By Teresa Cottam, Research and Publications Director at Telesperience
In less than eight months the Olympic flame will reach London, marking the start of the XXX Olympiad. However, it’s not just the athletes that need to reach a peak of performance in time for the Games. Communications service providers (CSPs) – both fixed, mobile and broadband – face enormous challenges on so many levels in order to cope with increases in traffic, as well as maximizing the opportunities presented.
This event is a milestone in communications evolution: the first m-Olympiad. The first time that the majority of UK citizens, visitors and athletes will be equipped with “performance-enhancing” smart phones.
Why is this important? Well we know that smart phones change the way customers behave: Ofcom recently revealed research that showed smart phone customers leave their phone on longer, use it more and they say they are “more addicted” to their phone. In case you hadn’t noticed, manufacturers have also begun incorporating fantastic cameras from the likes of Zeiss and Olympus into these phones, which enable visitors to not only take pictures or video of themselves outside Buckingham Palace, of Tom Daly’s dives, or even of their hotel room, but to upload these to Facebook or send them to everyone they know. Some estimates say that watching and sharing video and pictures – both professional footage and user-generated – will make up around 80% of the traffic volume expected during the Games.
The problem is that UK CSPs have two seemingly conflicting challenges. The first is that they need to maintain network quality in the face of what could be unpredictable and unprecedented demand in order to protect their brand values. The second is that they need to optimise the revenue-generating and brand-enhancing opportunities presented. Currently, they are very much focused on the first of these challenges, and to a large extent their approach is defensive and network-centric. However, if they can think more strategically and use the right BSS approach then these challenges do not have to be contradictory or conflicting – in fact they can deliver against both.
To understand how this can work let’s consider roaming as an example. During July to early August 2012 over one million extra visitors (or as we like to call them “roamers”) will appear on UK networks – largely in the South East. CSPs can wait and see what happens and try to attract some of this business in the traditional manner by luring them with a strong signal at ports and airports. Or they could try something different.
There’s a great opportunity to target these roamers with special Olympic service plans before they reach the UK – of course that means working proactively with partner CSPs to do this. These service plans can be carefully designed to offer the certainty that roamers desire – including controls, advice to help prevent billshock, and suitable tariffs – along with a package of services that follow the Olympic theme and cater to the needs of international visitors. At the same time, these service plans can help to deliver more predictability to CSPs since they will know how many visitors have signed up to them and what their likely usage will be, and CSPs can use this insight to design and manage capacity, while also using the design of the plans to proactively shape traffic and flatten usage peaks.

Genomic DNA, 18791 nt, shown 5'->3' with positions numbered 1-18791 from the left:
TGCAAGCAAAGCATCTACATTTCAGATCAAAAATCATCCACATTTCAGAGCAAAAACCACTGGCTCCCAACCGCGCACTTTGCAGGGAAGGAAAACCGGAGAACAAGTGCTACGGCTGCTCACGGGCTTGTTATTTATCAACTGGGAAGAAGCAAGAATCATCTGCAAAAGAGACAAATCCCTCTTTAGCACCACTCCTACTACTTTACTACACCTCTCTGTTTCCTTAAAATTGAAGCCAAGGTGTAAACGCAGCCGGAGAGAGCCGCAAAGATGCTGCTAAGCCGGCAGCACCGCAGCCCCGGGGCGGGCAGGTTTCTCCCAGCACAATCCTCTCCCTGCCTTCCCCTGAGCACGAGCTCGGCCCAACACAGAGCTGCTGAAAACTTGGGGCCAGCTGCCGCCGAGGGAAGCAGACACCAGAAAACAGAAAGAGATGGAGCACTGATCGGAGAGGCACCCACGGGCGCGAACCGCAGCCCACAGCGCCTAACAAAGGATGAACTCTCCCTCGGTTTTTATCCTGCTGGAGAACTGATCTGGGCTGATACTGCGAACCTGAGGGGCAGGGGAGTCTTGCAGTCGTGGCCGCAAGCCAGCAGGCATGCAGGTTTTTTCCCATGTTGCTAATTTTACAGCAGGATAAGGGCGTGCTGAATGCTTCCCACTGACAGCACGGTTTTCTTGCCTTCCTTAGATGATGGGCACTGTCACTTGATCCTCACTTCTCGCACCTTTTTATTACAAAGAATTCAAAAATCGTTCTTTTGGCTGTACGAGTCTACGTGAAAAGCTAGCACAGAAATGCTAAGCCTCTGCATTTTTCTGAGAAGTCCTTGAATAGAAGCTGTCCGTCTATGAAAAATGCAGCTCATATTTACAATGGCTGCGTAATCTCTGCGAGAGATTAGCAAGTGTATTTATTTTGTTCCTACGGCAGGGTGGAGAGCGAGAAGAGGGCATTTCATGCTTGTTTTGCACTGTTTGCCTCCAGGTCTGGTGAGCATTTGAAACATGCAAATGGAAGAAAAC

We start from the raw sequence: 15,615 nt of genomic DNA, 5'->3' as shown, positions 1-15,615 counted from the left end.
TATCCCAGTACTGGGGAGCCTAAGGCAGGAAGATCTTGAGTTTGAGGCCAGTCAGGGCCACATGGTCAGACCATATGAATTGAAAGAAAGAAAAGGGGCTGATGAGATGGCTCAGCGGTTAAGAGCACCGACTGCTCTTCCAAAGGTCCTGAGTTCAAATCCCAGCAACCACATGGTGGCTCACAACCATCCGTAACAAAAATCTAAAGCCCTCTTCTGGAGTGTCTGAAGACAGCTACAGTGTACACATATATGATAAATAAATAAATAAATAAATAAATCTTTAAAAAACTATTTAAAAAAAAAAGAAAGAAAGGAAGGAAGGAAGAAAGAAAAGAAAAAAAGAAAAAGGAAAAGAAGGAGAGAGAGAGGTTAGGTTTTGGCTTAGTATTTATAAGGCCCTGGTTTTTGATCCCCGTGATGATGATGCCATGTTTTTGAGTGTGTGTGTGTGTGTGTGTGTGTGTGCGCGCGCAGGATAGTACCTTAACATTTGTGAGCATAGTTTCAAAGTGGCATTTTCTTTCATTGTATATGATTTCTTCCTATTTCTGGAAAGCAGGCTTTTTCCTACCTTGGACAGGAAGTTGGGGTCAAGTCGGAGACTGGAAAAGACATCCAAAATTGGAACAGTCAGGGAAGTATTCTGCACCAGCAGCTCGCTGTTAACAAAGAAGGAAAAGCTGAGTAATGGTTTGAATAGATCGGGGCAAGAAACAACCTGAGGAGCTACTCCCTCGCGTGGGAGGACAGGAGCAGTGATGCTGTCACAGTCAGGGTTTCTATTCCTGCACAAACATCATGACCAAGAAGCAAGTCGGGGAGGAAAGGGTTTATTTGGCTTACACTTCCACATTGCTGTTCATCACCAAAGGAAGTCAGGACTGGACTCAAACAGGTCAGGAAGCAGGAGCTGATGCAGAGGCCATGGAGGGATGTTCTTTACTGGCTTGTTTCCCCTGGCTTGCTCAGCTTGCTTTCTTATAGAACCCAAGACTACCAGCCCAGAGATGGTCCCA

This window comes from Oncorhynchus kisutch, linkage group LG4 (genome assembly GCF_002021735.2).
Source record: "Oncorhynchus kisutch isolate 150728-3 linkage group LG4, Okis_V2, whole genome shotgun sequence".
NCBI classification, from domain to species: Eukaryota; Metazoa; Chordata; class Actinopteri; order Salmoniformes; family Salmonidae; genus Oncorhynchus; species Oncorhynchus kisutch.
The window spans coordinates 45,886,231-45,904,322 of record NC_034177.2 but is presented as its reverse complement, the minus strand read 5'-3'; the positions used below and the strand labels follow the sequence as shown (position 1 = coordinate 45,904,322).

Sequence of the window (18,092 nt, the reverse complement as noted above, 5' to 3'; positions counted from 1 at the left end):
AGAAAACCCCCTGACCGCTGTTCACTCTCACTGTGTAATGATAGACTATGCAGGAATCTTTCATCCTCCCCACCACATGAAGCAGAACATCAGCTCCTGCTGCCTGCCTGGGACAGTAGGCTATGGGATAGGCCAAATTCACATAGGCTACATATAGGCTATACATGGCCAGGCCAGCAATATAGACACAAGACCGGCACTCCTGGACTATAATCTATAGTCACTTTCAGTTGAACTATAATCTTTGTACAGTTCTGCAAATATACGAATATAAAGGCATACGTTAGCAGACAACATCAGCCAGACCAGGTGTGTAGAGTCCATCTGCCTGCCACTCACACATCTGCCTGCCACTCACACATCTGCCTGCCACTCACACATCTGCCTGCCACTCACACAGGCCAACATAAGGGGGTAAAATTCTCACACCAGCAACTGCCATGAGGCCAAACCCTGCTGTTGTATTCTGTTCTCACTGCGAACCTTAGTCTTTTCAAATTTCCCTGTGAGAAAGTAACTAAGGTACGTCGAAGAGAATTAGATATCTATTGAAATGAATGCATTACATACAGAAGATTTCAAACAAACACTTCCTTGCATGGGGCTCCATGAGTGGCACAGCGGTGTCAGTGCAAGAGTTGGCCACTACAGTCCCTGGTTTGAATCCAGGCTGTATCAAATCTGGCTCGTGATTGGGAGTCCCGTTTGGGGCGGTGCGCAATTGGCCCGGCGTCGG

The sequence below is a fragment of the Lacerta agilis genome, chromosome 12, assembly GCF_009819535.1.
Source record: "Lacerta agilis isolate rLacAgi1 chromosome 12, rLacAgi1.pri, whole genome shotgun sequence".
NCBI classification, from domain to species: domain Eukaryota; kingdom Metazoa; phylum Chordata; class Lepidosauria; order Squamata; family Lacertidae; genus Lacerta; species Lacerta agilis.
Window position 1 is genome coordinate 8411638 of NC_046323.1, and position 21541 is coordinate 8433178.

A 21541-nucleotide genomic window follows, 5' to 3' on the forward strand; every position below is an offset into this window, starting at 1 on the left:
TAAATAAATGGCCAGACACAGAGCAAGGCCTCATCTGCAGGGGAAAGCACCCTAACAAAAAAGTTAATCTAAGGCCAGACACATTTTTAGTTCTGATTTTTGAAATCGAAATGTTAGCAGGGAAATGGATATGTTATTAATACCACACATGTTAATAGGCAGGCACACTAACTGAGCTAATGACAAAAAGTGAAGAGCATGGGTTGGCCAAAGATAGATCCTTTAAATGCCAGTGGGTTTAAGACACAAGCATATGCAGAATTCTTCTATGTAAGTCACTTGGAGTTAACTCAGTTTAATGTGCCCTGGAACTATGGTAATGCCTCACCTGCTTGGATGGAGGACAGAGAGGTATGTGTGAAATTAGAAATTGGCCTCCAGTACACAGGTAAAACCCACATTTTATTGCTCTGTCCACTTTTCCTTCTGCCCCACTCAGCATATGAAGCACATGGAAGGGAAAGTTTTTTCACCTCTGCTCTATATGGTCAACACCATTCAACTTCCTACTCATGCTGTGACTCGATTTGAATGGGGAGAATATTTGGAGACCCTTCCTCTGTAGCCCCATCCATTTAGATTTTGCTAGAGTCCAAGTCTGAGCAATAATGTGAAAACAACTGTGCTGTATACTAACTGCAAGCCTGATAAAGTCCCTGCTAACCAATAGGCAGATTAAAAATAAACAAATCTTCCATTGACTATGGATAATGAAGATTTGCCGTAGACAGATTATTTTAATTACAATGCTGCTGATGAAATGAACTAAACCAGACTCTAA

Let me explain how this could work. The UK busy period is between 6pm and 9pm in the evening (local). However, the best time for roamers to call home or to upload video may be later than this – the US, for example, is +5 hours to +8 hours behind the UK. This means 6pm on the East Coast is 11pm UK local. Encouraging US roamers to call home after 11pm GMT by offering cheaper tariffs to the US between 11pm GMT and 8am GMT would help take the strain off the networks during the busiest hours in the UK, but also meets the needs of US roamers. Offering different tariffs for uploading movies and photos according to the time of day, or the load on the network, makes both operational and commercial sense. The ability to offer a choice of rates and premium services such as “bandwidth boosts” or higher levels of QoS will also appeal to some customers, while linking charges more closely to the capacity required to deliver them. It’s important to remember that in the UK, differentiated QoS is not so controversial as in the US, since it’s associated primarily with customer choice – something we’re pretty keen on over here.
Services can also be used to a similar effect. Bundling SMS or MMS into the service plan, or offering cheaper downloading or uploading between 11pm-8am can help manage traffic (as SMSCs can store SMS during heavy load periods) and proactively shift some of it to offpeak periods, while also delighting customers with cheaper tariffs.
In short, there is so much we can do. The technology is already available to do it, including of course policy and charging. The question is do we have the vision to move from being so defensive and, as we say here in the UK, on “the back foot”, to being proactive and “putting our best foot forward”. Only by tackling this opportunity in a positive manner will we both defend and optimize our brands and the opportunity presented. The Canadian Olympian Clara Hughes once said: “If you dream and you allow yourself to dream you can do anything.” That’s the real Olympic challenge for CSPs both inside and outside the UK: will they passively accept the opportunities provided by the Olympics or can they “dream” big enough thoughts to accelerate and optimize these opportunities? Is a bronze medal good enough for them, or will they take the chance to go for gold?